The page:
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While reading Hilsum’s piece, I felt a twinge of guilt.  Yes, climate change exacerbated the tragedy, but the chaos in Syria was already a tragedy.  It’s heartlessly trivializing to imply that there could be a simple explanation for such a complex, horrible thing.  I was wrong to blithely write what I did.

Plows don’t oppress women, people did.  (Which sounds unfortunately reminiscent of “guns don’t kill people,” because guns do, they potentiate far more killing than would be possible without them.)

Climate change didn’t murder millions of Syrians.  But it made an awful situation worse.

On naked mole-rats.

On naked mole-rats.

When Radiohead first toured, their audiences just wanted to hear “Creep.”  They were invited to play a show in Israel – everyone just wanted to hear “Creep.”  They were invited to tour America – everyone just wanted to hear “Creep.”  At festivals, people walked away after they played it.  By then the song was several years old.  The dudes in Radiohead were sick of it.

To be fair, Pablo Honey was a pretty weak album.  “You” is a fine song, but the proffered singles – “Anyone Can Play Guitar” (more ironic in retrospect than it was at the time) and “Stop Whispering” – aren’t very compelling.  At the time, nobody knew their new material.

Now, of course, Radiohead is many people’s favorite band – mine too (tied with The Marshall Cloud and anything else my brother makes).

The essayist Eliot Weinberger has also toured on the strength of a hit single.  From Christopher Byrd’s 2016 profile in The New Yorker:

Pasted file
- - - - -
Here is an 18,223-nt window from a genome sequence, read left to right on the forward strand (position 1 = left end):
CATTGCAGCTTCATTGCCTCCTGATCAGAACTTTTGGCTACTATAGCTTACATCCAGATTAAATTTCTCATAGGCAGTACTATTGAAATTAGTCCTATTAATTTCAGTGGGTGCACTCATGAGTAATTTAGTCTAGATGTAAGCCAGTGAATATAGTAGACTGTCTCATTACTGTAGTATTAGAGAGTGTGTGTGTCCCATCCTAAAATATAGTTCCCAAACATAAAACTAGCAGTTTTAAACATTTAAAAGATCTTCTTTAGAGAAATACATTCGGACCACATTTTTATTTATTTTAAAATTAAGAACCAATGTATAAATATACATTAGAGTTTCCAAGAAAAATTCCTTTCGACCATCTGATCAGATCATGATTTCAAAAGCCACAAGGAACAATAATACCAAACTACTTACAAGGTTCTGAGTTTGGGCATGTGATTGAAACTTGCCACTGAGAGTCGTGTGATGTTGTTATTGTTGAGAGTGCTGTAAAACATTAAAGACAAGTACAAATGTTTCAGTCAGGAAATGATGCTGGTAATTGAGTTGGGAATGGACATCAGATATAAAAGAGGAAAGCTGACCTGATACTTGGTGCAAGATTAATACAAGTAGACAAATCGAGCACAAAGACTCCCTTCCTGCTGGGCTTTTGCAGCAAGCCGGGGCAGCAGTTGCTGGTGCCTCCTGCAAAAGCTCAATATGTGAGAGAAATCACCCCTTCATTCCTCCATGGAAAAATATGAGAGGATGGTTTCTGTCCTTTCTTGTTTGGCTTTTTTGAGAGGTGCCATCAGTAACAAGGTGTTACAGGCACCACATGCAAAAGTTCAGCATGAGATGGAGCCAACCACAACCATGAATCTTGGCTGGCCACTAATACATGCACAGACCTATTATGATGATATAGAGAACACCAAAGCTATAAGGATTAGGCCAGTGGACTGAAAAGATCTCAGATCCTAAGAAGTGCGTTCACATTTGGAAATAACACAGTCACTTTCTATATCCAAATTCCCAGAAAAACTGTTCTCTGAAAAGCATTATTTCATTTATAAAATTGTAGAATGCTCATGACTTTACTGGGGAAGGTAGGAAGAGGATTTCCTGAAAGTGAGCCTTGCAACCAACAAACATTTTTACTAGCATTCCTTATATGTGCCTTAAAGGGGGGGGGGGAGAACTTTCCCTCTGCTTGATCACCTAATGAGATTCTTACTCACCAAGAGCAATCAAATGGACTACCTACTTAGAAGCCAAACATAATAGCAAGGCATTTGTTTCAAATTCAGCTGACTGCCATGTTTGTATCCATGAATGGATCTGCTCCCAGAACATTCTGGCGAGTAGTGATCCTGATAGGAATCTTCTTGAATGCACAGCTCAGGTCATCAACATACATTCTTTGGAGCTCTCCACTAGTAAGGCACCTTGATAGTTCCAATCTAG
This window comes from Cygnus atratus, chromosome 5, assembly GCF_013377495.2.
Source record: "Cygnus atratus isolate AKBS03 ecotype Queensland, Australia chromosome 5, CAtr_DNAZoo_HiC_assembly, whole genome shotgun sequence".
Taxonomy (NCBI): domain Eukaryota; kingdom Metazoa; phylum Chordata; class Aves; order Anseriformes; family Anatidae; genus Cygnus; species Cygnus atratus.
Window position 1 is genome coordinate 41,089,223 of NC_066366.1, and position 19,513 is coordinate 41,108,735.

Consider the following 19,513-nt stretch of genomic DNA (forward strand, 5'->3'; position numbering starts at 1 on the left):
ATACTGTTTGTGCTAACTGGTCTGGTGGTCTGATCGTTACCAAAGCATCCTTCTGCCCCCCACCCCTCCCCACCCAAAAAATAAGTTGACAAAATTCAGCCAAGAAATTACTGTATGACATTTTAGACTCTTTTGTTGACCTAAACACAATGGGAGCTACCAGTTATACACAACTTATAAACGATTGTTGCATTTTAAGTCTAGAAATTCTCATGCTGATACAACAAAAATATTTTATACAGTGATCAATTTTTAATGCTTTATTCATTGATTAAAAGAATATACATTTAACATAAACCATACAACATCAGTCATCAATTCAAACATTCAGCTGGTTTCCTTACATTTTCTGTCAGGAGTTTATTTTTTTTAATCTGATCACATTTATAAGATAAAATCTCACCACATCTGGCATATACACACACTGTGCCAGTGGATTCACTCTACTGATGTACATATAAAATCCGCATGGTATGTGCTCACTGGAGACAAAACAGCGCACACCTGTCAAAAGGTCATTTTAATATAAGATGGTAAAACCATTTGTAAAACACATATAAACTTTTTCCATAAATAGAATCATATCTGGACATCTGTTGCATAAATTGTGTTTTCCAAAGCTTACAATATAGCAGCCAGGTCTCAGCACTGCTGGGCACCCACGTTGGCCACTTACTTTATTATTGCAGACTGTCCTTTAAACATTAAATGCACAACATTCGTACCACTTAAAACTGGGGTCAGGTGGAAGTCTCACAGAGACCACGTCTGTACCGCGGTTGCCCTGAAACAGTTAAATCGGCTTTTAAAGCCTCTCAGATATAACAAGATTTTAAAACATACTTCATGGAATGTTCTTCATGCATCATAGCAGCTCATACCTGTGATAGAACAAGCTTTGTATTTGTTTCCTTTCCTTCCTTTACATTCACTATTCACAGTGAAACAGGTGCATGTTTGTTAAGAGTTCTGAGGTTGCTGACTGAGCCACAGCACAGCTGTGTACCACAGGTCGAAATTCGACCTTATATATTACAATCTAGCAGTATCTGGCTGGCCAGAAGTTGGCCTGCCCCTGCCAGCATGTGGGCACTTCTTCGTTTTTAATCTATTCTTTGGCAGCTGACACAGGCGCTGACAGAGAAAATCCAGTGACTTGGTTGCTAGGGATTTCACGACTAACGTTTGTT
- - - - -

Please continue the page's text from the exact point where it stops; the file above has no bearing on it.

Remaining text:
EliotWeinbergerBW350In person, Weinberger is genial and self-contained; he smiles frequently and is prone to wisecracks.  When I asked him about the essay [“Naked Mole-Rats,” from his 2001 collection, Karmic Traces], he said “In Germany, I’m sort of like one of those bands that had one hit record, and so I give readings and people ask me to read ‘Nacktmull,’ which is the naked mole-rat.  It’s their favorite one.  This pretty girl said, ‘Last night, I was in bed reading it to my boyfriend.’  And I said, ‘Don’t you have anything better to read?’”

Yet, like Radiohead, Weinberger has released new work every few years – he seems to have been writing constantly ever since he dropped out of college circa 1970 and began translating the poetry of Octavio Paz – and much of it is better than the hit everybody knows.  Over the past two months, I’ve had the pleasure of reading all his books – many are stunning.  The Ghosts of Birds discuses Adam & Eve, the dreams of ancient Chinese poets, and the authorial voice of George W. Bush’s “autobiography.”  I’ve written previously about What Happened Here, a collection of Weinberger’s essays about the Bush years.  And Weinberger has written extensively about the political value of poetry.  From “The T’ang” (in Oranges and Peanuts for Sale):